This episode was recorded before Peter Edelmann was appointed to the British Columbia Supreme Court.
4:15 – What does a UN special rapporteur on migration do?
8:00 – What impacts could climate change have on the future of global migration patterns?
10:37 – How does Canadian refugee law address the issue of climate refugees?
21:00 – What led up to the Compact on Global Migration and what preceded it? How has migration historically been monitored / governed on a global scale?
28:00 – What is the international definition of a refugee?
31:3– What percentage of migrants would qualify as refugees?
33:30 – What is the Global Compact on Migration?
Last updated on October 24th, 2020
An overview of the immigration platforms, and general historic policies, of Canada’s political parties.
1:45 – Where do the parties stand with regards to letting provinces decide who immigrates?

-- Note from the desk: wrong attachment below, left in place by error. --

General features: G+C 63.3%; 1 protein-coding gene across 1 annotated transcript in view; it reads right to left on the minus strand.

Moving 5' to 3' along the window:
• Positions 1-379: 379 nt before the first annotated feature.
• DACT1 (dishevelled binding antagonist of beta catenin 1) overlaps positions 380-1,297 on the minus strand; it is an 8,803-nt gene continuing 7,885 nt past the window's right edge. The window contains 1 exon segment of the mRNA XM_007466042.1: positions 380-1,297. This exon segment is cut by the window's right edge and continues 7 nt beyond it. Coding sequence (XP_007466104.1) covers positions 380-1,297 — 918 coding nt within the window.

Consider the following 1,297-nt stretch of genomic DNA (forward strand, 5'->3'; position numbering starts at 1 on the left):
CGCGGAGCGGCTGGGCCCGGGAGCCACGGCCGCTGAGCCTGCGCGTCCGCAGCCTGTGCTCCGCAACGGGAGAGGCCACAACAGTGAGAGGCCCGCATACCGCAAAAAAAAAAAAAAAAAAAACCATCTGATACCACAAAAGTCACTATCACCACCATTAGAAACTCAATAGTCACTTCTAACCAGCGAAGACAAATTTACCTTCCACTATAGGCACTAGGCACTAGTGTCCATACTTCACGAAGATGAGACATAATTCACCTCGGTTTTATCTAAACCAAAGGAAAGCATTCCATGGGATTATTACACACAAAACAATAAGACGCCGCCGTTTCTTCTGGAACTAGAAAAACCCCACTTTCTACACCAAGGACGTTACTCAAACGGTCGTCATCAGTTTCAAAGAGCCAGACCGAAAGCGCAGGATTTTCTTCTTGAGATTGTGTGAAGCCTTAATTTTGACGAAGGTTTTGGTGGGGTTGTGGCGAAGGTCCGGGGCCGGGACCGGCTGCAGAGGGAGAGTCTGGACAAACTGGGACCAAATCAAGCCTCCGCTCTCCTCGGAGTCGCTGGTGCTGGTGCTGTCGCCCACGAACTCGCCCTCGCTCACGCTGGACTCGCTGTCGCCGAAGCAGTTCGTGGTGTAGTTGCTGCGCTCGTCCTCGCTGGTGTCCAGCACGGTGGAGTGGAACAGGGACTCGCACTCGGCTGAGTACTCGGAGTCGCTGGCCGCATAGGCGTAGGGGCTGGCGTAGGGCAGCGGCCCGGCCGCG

13:28 – Immigration levels
23:30 – What are the promises with regards to border security and the Safe Third Country Agreement?
36:00 – Temporary Foreign Workers
42:00 – Application fees
46:00 – Settlement services and values tests
48:00 – Where parties can work together on and general trends.Read more ›
Please note that none of the information on this website should be construed as being legal advice. As well, you should not rely on any of the information contained in this website when determining whether and how to apply to a given program. Canadian immigration law is constantly changing, and the information above may be dated. If you have a question about the contents of this blog, or any question about Canadian immigration law, please contact the Author.